Title: "Melting Earth's core: Implications for structure and an early dynamo"
Abstract: At ~2900 km beneath the surface, the core is among the least known parts of Earth due to its inaccessibility by direct probe. However, despite its relatively small size (~15 vol%) and isolation, the core plays an important role in sustaining life on Earth by generating and maintaining the geodynamo. Many geochemical arguments rely on a balance between Earth reservoirs and chondritic abundances by assuming certain elemental abundances in the core. These assumptions do not robustly agree with seismological observations and geodynamical constraints, so mineral physical experiments and complementary first-principles computations are needed to simulate the compositions and conditions needed to match observations.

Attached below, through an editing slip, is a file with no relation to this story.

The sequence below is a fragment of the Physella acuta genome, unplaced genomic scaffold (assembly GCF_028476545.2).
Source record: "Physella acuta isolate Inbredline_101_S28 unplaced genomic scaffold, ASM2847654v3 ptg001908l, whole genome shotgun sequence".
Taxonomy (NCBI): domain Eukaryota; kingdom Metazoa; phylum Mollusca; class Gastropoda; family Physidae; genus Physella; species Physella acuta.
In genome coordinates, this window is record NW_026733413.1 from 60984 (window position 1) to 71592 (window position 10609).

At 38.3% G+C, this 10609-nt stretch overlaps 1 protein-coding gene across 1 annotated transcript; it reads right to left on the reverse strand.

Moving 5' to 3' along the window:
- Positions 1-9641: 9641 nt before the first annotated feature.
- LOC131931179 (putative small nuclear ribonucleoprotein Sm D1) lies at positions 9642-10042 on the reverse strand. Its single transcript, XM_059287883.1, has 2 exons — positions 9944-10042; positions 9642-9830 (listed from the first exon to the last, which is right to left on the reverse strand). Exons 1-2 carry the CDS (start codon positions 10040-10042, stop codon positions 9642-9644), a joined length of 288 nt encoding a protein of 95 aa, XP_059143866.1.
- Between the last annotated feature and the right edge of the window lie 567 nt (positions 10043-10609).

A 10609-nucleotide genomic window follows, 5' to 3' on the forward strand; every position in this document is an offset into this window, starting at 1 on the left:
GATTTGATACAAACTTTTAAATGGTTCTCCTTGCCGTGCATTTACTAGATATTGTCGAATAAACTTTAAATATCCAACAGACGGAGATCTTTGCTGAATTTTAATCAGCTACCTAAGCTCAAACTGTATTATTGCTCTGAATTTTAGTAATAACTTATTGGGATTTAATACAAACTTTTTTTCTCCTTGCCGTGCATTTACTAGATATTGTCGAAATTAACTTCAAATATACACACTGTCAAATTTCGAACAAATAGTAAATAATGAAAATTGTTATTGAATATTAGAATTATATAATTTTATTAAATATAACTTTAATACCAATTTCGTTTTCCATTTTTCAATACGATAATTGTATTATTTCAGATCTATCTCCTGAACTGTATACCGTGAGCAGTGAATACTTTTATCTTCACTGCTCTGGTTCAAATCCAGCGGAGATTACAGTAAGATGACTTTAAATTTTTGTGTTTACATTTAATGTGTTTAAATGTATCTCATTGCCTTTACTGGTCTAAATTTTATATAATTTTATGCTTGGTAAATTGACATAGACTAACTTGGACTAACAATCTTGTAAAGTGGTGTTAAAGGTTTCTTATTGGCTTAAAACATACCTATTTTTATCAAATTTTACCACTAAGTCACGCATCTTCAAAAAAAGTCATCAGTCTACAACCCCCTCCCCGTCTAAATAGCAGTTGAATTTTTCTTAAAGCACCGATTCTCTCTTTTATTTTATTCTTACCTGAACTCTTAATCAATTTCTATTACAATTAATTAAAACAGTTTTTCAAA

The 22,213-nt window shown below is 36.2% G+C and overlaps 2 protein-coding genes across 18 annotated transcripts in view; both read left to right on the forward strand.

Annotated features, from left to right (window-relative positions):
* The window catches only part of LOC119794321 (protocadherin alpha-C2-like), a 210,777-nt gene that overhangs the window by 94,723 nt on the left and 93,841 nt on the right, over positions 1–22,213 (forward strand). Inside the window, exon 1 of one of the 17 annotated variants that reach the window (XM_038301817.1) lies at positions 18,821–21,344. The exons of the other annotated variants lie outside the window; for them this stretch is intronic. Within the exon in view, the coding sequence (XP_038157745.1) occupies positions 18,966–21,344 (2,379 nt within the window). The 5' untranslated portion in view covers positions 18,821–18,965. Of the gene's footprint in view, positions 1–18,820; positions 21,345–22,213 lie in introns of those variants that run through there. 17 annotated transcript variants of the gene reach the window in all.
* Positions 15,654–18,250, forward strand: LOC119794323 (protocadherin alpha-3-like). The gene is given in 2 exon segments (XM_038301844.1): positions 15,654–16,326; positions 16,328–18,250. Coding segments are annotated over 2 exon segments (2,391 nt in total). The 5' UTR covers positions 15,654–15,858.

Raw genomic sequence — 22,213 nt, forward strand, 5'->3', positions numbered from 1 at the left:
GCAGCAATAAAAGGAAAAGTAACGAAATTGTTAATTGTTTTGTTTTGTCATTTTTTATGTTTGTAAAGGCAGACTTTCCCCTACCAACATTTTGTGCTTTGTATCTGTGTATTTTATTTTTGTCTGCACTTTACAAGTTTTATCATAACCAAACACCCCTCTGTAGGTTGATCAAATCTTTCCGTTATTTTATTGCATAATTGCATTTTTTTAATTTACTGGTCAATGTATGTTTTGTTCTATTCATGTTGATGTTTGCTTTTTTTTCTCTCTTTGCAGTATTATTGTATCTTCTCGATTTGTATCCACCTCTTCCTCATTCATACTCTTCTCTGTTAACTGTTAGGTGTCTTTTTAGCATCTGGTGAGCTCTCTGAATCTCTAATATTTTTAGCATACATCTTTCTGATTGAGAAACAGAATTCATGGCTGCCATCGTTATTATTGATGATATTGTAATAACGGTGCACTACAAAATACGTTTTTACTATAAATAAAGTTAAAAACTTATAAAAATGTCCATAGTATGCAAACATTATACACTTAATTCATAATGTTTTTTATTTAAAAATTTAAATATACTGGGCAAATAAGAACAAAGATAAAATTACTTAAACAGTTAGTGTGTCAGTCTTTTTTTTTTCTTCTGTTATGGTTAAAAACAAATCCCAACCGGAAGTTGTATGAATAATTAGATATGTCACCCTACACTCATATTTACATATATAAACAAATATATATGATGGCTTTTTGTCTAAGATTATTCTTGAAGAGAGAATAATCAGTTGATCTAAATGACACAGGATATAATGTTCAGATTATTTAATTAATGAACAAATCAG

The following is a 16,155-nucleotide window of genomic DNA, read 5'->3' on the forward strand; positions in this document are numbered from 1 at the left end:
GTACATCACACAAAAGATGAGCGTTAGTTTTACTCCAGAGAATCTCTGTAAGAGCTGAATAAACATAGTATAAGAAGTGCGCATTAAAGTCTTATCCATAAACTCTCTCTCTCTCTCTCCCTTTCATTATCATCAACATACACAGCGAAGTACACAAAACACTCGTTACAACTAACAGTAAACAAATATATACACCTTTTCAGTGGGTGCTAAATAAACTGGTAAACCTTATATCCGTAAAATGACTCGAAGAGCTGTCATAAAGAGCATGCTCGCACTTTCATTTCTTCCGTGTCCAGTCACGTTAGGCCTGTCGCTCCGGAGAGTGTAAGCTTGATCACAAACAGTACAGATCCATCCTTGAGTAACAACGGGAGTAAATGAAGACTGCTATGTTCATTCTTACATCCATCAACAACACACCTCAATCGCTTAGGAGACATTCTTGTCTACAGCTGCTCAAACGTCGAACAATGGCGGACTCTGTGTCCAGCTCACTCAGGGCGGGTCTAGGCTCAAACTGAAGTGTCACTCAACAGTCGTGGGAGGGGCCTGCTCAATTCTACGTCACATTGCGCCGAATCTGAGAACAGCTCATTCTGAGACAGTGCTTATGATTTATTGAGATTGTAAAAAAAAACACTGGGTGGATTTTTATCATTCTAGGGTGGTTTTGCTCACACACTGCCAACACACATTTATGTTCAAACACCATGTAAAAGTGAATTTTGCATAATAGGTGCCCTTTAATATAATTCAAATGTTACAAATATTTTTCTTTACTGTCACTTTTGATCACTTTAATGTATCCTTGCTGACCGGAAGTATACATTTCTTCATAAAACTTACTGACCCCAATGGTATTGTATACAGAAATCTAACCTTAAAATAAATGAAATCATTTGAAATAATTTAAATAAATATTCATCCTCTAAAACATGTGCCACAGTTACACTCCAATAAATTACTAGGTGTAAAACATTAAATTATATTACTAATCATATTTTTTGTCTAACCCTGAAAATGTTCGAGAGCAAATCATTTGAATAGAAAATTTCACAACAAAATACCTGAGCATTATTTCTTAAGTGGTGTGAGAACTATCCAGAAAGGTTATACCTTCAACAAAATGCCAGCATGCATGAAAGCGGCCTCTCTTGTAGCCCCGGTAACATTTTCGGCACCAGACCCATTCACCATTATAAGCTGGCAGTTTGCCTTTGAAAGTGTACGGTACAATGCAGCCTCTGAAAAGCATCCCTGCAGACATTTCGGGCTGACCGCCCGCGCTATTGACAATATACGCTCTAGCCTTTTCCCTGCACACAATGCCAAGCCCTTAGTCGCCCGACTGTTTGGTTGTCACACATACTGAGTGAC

At the top of the core lies a region of anomalously low velocity, dubbed the E' layer, with typical thickness estimates on the order of 100 km. This buoyant layer cannot be explained via simple mechanisms such as enrichment in light elements, as convention would suggest that a lower density iron alloy would have higher velocities because of the inverse relationship between density and velocity. Recent studies have explained this apparent conundrum through the exchange of light elements between the E' layer and the bulk outer core thus necessitating more than one light element present in the liquid outer core iron alloy. The mechanism by which this might occur is less constrained. In this talk I will revisit the likelihood of immiscible iron melts (e.g., Fe-Si-O system) at high pressures as motivation to understanding their possible influence on the evolution of the core and present-day structure.